Falls, entanglements and heart attacks are just the beginning of what can go wrong when you're out in the field alone. As farms become bigger and more mechanized, help can be further away than ever. Even if you have a cell phone, just try telling an emergency worker how to find a remote corner of a field. It's hard enough if you're not injured.

The answer to this dilemma may be one of the new Rescue 911 cell phones. These phones make it easier to get help, sometimes at a cost that is lower than that of a full-featured cell phone and its obligatory two-year service contract.

GPS Deluxe

The Magnavox MobilePAL is the first emergency wireless phone and service to provide nationwide caller location to emergency services (fire, police, ambulance) and all levels of public service. The phone uses GPS satellites to pinpoint a caller's location. Instead of a dial pad, it has one large, red CALL button, making it easier for injured, trapped or sick callers to activate it.

Pressing the red button turns on the phone and places a call to the Personal Assistance Link (PAL) Monitoring Center. The center has operators, or “personal assistants,” on call 24/7, who can remotely activate the phone's GPS feature. The phone transmits data that pinpoint the caller's location to the PAL center. The personal assistant immediately locates the nearest emergency services and gives emergency personnel the caller's location. The personal assistant can initiate a three-way call, if needed. As rescue workers get closer, the phone's alarm button can help pinpoint the caller's location with sound. Mobile PAL+ GPS retails for $129.95. MobilePAL personal security service plans vary, with basic GPS service starting at $9.95/month.

Cheaper options

Basic MobilePAL without GPS costs $79.95. It includes one-button 911 calling, free roadside assistance, directions to hospitals and a 95-dB alarm. Various monthly plans are available.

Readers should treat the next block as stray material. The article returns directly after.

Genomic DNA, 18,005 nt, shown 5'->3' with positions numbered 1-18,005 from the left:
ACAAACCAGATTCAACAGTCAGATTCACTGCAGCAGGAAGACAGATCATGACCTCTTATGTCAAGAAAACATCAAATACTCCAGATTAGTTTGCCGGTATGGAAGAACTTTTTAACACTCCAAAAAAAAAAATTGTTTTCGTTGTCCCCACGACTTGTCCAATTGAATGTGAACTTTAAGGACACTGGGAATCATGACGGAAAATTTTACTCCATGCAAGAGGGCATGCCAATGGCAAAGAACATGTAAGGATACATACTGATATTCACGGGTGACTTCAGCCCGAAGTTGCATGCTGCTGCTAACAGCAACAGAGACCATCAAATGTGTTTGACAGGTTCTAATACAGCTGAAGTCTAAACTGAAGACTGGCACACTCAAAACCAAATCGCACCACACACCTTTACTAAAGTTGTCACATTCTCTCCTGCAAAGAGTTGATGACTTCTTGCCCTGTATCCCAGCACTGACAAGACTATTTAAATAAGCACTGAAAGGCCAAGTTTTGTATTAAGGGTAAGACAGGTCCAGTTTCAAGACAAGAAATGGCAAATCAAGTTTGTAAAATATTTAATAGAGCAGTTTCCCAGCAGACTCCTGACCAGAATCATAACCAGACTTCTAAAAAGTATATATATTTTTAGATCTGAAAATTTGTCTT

With a price of $49.95, the Motorola 650 flip phone is the least expensive 911 emergency cell phone. It makes free emergency 911 cell phone calls and has no GPS function. However, with its full keypad, it can make non-emergency credit card and collect calls in most areas. And there's no monthly service fee.

To order the MobilePAL or Motorola phones, visit www.911cellphones.com.

Still not cheap enough for you?

How about a disposable cell phone? Most of the disposable phones that show up at convenience store checkout counters will be able to make calls but not receive them. A slightly higher-end $40 disposable cell phone called the Cyclone can send and receive calls using prepaid minutes — no contracts or credit cards required. The phone can be recharged with new minutes or recycled. Look for the Cyclone at retail outlets or visit www.cyclonephone.com.

Digital Angel

The Achilles' heel of any emergency cell phone is that it still requires the lone victim to press a button. That's not much help for someone who's unconscious or can't reach the phone. Enter the Digital Angel. This wristwatch-like device monitors the individual's heart rate and body temperature and registers any sudden, jarring falls. In the event that the system detects a health emergency, it can dial preprogrammed emergency numbers and pinpoint the victim's location with GPS. At its most deluxe, the Digital Angel can dial into the Internet and show the individual's location on an online map. Someone sitting at home could log on to check the person's location.

The Digital Angel costs $299 and requires a monthly fee of $29.95 or more, depending on features. To order it, log on to www.digitalangel.net or call Ovations International at 914/245-9721.